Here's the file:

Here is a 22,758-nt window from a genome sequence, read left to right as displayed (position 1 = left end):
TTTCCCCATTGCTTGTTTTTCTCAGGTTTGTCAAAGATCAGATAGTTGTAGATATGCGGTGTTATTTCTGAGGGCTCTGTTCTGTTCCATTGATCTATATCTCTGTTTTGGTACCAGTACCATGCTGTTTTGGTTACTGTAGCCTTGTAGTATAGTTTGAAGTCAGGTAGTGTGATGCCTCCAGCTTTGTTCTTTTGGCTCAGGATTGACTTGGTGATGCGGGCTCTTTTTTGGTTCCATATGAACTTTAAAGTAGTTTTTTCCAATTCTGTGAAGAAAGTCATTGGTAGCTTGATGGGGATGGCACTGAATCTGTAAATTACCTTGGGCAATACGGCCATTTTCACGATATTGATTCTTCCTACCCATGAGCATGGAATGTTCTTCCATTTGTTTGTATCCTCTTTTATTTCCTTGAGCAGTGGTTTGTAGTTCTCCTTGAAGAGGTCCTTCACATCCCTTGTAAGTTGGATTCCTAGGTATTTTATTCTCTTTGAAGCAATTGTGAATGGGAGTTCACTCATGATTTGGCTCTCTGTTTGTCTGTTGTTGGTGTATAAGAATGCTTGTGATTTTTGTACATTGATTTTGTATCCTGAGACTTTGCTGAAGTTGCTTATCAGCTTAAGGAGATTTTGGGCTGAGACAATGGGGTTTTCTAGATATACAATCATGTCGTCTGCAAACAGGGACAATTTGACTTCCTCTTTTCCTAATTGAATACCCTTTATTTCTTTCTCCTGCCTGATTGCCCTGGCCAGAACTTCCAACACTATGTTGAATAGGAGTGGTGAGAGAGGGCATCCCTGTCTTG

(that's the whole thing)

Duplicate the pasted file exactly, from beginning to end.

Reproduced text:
Here is a 22,758-nt window from a genome sequence, read left to right as displayed (position 1 = left end):
TTTCCCCATTGCTTGTTTTTCTCAGGTTTGTCAAAGATCAGATAGTTGTAGATATGCGGTGTTATTTCTGAGGGCTCTGTTCTGTTCCATTGATCTATATCTCTGTTTTGGTACCAGTACCATGCTGTTTTGGTTACTGTAGCCTTGTAGTATAGTTTGAAGTCAGGTAGTGTGATGCCTCCAGCTTTGTTCTTTTGGCTCAGGATTGACTTGGTGATGCGGGCTCTTTTTTGGTTCCATATGAACTTTAAAGTAGTTTTTTCCAATTCTGTGAAGAAAGTCATTGGTAGCTTGATGGGGATGGCACTGAATCTGTAAATTACCTTGGGCAATACGGCCATTTTCACGATATTGATTCTTCCTACCCATGAGCATGGAATGTTCTTCCATTTGTTTGTATCCTCTTTTATTTCCTTGAGCAGTGGTTTGTAGTTCTCCTTGAAGAGGTCCTTCACATCCCTTGTAAGTTGGATTCCTAGGTATTTTATTCTCTTTGAAGCAATTGTGAATGGGAGTTCACTCATGATTTGGCTCTCTGTTTGTCTGTTGTTGGTGTATAAGAATGCTTGTGATTTTTGTACATTGATTTTGTATCCTGAGACTTTGCTGAAGTTGCTTATCAGCTTAAGGAGATTTTGGGCTGAGACAATGGGGTTTTCTAGATATACAATCATGTCGTCTGCAAACAGGGACAATTTGACTTCCTCTTTTCCTAATTGAATACCCTTTATTTCTTTCTCCTGCCTGATTGCCCTGGCCAGAACTTCCAACACTATGTTGAATAGGAGTGGTGAGAGAGGGCATCCCTGTCTTG